The Crow Road (to hell?)

Saint Bernard of Clairvaux said that the road to hell is paved with good intentions.

Bit harsh, innit? Chill out, Bernie.

But I sort of see where he’s coming from.

I intended to post this at the start of the New Year. So much for that. Life is what happens while you’re busy making other plans  – a quote from another saint, of sorts.

As it happens, this post is about good intentions. Hence it seemed appropriate for a New Year’s post. I was reading Iain Banks’ The Crow Road over the festive period, and a passage from it struck me as really capturing a good way to try to look at things.

Here’s some context, for those of you who haven’t read the novel. The protagonist, Prentice McHoan, is thinking of his father, Kenneth McHoan (who’s fate is in some ways a joy to read – I’ll say no more):

Telling us straight or through his stories, my father taught us that there was, generally, a fire at the core of things, and that change was the only constant, and that we – like everybody else – were both the most important people in the universe, and utterly without significance, depending, and that individuals mattered before their institutions, and that people were people, much the same everywhere, and when they appeared to do things that were stupid or evil, often you hadn’t been told the full story, but that sometimes people did behave badly, usually because some idea had taken hold of them and given them an excuse to regard other people as expendable (or bad), and that was part of who we were too, as a species, and it wasn’t always possible to know that you were right and they were wrong, but the important thing was to keep trying to find out, and always to face the truth. Because truth mattered.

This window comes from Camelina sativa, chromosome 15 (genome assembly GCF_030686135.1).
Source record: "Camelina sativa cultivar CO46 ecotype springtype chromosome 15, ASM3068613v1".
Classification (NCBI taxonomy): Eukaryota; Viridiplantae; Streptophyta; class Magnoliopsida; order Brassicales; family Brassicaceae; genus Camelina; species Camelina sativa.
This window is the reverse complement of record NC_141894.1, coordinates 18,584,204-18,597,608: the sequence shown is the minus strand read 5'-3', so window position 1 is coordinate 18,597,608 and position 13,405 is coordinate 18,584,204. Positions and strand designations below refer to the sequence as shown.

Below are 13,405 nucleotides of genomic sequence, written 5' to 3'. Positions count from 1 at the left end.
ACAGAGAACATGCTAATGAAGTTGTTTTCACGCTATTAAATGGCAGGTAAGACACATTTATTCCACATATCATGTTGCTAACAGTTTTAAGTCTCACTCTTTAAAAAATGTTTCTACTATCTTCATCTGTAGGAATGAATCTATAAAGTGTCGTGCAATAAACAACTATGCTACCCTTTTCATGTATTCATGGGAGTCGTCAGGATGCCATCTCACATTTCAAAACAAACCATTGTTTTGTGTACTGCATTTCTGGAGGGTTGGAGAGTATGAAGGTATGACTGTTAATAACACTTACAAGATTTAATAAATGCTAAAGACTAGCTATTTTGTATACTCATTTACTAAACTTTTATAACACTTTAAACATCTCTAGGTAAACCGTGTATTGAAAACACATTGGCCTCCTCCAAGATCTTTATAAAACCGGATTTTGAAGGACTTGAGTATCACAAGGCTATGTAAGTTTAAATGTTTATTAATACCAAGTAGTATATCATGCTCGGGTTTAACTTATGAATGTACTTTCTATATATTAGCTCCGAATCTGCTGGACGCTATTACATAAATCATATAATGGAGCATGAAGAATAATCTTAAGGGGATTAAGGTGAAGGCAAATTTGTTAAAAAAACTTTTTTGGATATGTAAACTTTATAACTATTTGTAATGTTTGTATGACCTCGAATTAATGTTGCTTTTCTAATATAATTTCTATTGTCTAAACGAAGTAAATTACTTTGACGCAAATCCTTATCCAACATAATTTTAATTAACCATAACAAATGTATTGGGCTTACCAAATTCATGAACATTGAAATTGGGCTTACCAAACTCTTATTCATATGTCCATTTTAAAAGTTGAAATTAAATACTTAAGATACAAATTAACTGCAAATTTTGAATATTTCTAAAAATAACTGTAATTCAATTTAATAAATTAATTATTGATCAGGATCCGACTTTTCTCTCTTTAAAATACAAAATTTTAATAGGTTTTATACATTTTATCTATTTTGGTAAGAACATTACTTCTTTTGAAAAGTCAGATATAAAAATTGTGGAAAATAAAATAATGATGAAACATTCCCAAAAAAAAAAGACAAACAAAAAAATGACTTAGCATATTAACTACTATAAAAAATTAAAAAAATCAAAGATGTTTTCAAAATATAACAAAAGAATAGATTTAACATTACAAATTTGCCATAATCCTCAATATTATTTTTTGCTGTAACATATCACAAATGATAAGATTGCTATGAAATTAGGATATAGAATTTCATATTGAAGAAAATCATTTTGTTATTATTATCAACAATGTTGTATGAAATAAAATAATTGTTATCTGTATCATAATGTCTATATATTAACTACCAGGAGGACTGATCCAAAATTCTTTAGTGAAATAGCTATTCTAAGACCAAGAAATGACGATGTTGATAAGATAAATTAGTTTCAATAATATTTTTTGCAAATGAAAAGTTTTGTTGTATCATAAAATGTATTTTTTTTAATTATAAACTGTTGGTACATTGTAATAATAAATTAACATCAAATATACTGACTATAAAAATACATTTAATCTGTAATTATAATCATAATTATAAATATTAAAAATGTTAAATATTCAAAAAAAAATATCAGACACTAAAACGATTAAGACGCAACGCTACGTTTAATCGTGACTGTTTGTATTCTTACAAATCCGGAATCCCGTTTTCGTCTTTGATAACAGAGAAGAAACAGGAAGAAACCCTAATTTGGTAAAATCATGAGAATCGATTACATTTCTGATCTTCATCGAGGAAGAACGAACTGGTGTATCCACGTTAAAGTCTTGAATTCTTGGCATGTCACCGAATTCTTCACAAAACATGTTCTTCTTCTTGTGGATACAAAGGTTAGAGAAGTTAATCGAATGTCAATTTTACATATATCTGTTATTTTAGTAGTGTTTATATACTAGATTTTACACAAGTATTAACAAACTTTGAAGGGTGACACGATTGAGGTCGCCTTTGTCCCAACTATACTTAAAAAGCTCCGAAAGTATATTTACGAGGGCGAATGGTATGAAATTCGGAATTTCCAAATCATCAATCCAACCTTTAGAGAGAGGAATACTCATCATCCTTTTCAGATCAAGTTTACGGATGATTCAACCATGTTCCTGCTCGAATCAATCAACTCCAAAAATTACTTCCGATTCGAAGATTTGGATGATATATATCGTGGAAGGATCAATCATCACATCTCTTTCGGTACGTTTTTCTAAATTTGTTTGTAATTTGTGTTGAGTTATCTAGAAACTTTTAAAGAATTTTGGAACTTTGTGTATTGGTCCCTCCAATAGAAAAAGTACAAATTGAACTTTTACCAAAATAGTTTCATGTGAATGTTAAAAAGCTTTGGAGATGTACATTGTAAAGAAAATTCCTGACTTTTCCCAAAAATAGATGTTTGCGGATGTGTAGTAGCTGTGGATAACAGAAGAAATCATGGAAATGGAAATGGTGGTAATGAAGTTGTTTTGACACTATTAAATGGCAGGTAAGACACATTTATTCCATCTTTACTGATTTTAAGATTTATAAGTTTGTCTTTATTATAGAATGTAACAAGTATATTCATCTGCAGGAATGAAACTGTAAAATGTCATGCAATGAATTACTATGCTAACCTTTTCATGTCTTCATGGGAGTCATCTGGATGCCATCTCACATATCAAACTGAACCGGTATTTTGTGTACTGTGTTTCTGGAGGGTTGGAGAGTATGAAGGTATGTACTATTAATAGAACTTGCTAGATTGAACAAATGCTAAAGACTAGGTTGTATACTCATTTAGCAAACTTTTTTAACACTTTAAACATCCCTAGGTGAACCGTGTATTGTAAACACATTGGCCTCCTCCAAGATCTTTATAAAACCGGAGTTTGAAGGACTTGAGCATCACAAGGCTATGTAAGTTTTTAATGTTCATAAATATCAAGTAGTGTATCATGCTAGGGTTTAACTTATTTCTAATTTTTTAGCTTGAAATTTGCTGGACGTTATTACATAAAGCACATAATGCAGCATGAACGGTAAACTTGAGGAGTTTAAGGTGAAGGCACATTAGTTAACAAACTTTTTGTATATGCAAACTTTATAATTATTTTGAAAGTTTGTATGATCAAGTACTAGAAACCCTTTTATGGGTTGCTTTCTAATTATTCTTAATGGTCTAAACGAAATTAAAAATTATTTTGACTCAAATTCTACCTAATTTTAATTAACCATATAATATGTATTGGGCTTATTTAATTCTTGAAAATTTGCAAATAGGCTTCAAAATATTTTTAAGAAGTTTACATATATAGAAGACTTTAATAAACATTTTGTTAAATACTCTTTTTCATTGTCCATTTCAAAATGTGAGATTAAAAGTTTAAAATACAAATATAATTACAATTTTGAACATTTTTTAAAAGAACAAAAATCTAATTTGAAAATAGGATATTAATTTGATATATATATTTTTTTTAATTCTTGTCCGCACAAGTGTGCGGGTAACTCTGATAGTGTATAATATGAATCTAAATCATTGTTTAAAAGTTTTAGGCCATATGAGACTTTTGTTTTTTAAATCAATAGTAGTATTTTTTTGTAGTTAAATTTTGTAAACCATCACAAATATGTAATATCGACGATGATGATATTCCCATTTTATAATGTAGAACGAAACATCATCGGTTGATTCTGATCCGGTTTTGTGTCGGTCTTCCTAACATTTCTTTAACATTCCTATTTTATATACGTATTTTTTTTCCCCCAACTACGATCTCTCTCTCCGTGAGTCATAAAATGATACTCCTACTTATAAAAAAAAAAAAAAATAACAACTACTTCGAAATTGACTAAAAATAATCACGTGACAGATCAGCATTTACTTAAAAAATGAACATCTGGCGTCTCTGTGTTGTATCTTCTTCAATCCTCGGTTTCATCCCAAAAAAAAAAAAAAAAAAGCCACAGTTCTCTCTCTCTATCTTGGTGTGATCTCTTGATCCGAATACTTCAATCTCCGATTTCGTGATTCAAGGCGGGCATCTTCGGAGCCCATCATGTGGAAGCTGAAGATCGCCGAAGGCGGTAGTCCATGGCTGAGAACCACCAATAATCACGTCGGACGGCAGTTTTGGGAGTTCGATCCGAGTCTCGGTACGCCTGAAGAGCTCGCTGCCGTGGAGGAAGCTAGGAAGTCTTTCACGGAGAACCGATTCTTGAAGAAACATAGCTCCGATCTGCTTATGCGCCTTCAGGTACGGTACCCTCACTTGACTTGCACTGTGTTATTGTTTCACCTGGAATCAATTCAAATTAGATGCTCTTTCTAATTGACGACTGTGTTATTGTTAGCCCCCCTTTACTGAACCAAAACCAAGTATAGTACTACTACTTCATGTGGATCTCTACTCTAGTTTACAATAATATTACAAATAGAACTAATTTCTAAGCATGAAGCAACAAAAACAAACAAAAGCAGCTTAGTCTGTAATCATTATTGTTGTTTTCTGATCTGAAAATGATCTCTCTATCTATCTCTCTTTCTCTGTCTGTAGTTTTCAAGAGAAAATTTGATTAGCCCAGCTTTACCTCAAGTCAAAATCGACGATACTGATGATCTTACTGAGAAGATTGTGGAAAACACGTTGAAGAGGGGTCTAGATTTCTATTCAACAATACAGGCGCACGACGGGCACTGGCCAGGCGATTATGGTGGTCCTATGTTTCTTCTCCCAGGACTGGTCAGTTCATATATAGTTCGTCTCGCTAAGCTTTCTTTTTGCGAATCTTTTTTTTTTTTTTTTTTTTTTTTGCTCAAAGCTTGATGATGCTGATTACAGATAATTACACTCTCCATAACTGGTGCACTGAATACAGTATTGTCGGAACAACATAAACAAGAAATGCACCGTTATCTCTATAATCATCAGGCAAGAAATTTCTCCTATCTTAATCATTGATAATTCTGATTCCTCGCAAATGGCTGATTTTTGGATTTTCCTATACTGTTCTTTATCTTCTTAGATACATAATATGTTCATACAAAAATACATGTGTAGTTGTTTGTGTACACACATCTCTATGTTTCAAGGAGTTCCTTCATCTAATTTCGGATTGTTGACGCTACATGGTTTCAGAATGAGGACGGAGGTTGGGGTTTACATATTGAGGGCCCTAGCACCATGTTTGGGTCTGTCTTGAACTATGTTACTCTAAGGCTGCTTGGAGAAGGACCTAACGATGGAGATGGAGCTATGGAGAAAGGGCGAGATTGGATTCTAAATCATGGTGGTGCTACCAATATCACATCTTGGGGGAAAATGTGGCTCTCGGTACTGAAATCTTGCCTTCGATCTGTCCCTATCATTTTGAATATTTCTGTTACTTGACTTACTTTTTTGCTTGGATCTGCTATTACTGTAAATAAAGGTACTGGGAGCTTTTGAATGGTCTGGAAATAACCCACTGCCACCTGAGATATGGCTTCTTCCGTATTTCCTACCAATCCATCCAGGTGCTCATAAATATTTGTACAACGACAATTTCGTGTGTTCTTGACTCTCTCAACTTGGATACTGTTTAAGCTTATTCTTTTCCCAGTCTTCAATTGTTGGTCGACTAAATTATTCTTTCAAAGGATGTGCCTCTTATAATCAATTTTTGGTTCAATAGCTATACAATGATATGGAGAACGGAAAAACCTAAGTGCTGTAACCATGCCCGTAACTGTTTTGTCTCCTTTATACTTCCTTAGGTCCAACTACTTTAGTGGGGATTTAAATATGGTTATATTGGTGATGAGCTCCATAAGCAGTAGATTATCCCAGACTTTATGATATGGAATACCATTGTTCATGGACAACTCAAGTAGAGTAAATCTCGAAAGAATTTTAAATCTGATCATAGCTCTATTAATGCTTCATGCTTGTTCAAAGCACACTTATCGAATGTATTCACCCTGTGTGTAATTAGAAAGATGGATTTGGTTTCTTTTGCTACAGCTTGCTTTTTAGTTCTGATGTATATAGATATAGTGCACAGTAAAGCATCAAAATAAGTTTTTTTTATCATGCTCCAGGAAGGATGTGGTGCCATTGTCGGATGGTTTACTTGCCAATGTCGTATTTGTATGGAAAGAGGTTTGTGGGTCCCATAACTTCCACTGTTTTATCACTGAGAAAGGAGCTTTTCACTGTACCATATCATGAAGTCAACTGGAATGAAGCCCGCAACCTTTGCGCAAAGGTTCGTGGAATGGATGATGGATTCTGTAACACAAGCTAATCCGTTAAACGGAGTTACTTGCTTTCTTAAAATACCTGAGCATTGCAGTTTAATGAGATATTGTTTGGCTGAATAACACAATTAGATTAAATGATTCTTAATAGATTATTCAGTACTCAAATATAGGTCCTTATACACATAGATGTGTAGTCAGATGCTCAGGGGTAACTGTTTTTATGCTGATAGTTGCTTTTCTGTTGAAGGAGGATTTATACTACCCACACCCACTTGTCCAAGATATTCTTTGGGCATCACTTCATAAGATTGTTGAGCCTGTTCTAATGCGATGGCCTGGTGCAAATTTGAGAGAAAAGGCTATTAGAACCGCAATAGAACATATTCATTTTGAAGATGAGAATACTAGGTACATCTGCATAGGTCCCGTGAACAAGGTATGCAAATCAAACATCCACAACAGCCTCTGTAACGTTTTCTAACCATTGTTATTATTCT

I’m not particularly an Iain Banks fan. I do like what I’ve read, and he’s undoubtedly a great writer, but somehow I never I enjoy his novels as much as I feel I should. I can’t put my finger on why. He’s one of those, I guess.

But those two sentences (yep, two) struck a chord. It seemed like good timing; they suggested a nice way of looking at the world to keep in mind for 2014. And I thought I’d share them with you, in case you’d like to keep them in mind too, for what’s left of 2014 and perhaps beyond.

And yes: I’ve just filled a blog post mostly with other people’s writing. Laziness? I think that these days they call it “curation”.